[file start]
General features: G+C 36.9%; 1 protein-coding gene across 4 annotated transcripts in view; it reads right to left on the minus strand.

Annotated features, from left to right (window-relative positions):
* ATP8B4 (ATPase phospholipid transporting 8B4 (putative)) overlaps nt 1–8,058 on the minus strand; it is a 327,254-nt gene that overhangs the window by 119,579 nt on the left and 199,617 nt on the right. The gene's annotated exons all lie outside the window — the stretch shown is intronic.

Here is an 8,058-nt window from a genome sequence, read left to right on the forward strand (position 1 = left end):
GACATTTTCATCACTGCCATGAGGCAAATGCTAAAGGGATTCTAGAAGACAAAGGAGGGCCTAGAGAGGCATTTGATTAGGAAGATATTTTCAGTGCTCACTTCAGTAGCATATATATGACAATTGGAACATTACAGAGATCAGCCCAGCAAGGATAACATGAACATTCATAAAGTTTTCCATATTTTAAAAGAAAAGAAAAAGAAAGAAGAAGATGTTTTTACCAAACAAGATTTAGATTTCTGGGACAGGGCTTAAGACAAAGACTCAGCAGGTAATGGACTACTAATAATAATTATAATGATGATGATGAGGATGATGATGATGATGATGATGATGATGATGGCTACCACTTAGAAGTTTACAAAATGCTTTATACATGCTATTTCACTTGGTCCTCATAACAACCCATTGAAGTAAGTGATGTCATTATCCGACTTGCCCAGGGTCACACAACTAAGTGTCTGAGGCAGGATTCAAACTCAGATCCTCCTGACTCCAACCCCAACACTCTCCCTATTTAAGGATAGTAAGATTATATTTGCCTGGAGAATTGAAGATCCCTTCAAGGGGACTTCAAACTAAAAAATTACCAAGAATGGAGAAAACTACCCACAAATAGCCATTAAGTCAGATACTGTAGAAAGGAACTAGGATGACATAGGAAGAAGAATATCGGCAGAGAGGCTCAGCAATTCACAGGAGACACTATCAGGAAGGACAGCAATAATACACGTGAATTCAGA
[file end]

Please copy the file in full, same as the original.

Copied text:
General features: G+C 36.9%; 1 protein-coding gene across 4 annotated transcripts in view; it reads right to left on the minus strand.

Annotated features, from left to right (window-relative positions):
* ATP8B4 (ATPase phospholipid transporting 8B4 (putative)) overlaps nt 1–8,058 on the minus strand; it is a 327,254-nt gene that overhangs the window by 119,579 nt on the left and 199,617 nt on the right. The gene's annotated exons all lie outside the window — the stretch shown is intronic.

Here is an 8,058-nt window from a genome sequence, read left to right on the forward strand (position 1 = left end):
GACATTTTCATCACTGCCATGAGGCAAATGCTAAAGGGATTCTAGAAGACAAAGGAGGGCCTAGAGAGGCATTTGATTAGGAAGATATTTTCAGTGCTCACTTCAGTAGCATATATATGACAATTGGAACATTACAGAGATCAGCCCAGCAAGGATAACATGAACATTCATAAAGTTTTCCATATTTTAAAAGAAAAGAAAAAGAAAGAAGAAGATGTTTTTACCAAACAAGATTTAGATTTCTGGGACAGGGCTTAAGACAAAGACTCAGCAGGTAATGGACTACTAATAATAATTATAATGATGATGATGAGGATGATGATGATGATGATGATGATGATGATGGCTACCACTTAGAAGTTTACAAAATGCTTTATACATGCTATTTCACTTGGTCCTCATAACAACCCATTGAAGTAAGTGATGTCATTATCCGACTTGCCCAGGGTCACACAACTAAGTGTCTGAGGCAGGATTCAAACTCAGATCCTCCTGACTCCAACCCCAACACTCTCCCTATTTAAGGATAGTAAGATTATATTTGCCTGGAGAATTGAAGATCCCTTCAAGGGGACTTCAAACTAAAAAATTACCAAGAATGGAGAAAACTACCCACAAATAGCCATTAAGTCAGATACTGTAGAAAGGAACTAGGATGACATAGGAAGAAGAATATCGGCAGAGAGGCTCAGCAATTCACAGGAGACACTATCAGGAAGGACAGCAATAATACACGTGAATTCAGA